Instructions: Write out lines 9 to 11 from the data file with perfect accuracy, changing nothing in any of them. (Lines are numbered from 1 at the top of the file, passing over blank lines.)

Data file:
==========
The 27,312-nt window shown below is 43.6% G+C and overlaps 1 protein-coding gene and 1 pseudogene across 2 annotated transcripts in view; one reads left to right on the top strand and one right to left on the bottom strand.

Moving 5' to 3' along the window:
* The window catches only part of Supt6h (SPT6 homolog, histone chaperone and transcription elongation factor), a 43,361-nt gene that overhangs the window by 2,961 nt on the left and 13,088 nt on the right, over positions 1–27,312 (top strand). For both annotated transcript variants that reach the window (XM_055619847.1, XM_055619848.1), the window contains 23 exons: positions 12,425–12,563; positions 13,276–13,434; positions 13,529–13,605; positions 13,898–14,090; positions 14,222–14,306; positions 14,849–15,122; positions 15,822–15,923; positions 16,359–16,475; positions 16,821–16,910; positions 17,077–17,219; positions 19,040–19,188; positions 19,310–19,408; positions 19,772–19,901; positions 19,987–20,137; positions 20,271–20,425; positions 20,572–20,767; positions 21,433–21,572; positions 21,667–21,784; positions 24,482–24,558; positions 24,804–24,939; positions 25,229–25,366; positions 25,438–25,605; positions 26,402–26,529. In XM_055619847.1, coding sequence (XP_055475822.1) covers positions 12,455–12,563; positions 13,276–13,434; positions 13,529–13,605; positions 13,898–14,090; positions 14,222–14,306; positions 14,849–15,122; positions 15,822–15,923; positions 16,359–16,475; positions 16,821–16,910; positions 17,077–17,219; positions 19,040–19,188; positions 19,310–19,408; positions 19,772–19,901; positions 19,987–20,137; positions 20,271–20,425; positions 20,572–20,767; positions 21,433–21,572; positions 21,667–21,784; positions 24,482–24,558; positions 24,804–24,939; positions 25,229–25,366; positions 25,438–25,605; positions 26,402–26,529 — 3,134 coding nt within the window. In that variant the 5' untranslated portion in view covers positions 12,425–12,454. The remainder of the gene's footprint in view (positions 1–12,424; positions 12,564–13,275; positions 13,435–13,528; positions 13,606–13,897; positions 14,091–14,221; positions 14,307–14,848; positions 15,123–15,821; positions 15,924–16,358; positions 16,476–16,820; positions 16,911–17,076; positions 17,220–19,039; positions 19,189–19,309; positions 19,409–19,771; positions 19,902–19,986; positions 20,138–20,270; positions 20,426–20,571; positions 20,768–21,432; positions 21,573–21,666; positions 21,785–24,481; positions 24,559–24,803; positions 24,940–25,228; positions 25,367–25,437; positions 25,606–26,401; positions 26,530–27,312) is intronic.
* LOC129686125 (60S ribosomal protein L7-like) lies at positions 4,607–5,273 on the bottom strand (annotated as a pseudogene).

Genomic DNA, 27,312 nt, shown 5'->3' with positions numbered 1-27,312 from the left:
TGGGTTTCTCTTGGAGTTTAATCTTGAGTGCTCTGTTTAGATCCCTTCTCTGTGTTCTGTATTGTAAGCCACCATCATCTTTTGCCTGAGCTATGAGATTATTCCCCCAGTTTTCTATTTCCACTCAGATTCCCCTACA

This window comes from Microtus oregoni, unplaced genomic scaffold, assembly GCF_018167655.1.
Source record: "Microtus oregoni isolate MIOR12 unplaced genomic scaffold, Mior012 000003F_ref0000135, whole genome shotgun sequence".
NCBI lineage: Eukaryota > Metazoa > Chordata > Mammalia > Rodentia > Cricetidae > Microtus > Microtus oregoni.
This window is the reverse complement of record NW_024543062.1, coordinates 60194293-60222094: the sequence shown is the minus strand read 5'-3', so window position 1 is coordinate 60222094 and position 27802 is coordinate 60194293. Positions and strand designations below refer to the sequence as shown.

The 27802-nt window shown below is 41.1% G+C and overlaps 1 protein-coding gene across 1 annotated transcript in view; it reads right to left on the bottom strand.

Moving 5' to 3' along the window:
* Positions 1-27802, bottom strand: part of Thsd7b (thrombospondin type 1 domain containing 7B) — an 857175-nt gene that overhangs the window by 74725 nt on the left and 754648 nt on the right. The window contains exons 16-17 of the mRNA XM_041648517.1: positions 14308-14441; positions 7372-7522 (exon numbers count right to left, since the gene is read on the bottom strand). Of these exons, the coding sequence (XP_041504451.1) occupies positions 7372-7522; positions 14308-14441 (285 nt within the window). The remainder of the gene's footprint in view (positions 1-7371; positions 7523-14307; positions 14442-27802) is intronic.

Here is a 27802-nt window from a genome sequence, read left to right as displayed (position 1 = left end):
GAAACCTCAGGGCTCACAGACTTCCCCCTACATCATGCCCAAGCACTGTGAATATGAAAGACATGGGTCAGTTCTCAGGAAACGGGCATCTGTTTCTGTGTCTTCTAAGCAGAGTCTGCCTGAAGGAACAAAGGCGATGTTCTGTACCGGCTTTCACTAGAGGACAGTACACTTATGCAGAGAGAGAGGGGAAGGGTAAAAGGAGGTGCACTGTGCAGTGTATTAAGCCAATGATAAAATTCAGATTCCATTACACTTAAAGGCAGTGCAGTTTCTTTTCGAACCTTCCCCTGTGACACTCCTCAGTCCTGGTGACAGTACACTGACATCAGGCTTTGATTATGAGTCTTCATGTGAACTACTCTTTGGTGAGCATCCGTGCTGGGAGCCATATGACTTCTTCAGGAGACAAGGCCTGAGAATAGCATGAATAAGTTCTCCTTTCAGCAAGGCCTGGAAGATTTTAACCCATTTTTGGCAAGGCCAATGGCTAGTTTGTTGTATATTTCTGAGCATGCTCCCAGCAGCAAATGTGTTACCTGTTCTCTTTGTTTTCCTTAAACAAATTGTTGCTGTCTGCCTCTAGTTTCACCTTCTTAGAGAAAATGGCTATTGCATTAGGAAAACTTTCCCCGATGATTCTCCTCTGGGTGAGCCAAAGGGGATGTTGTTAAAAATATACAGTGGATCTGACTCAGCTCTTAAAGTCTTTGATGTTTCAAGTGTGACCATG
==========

NCBI lineage: Eukaryota > Metazoa > Chordata > Mammalia > Rodentia > Cricetidae > Microtus > Microtus oregoni.
This window is the reverse complement of record NW_024543062.1, coordinates 60194293-60222094: the sequence shown is the minus strand read 5'-3', so window position 1 is coordinate 60222094 and position 27802 is coordinate 60194293. Positions and strand designations below refer to the sequence as shown.

The 27802-nt window shown below is 41.1% G+C and overlaps 1 protein-coding gene across 1 annotated transcript in view; it reads right to left on the bottom strand.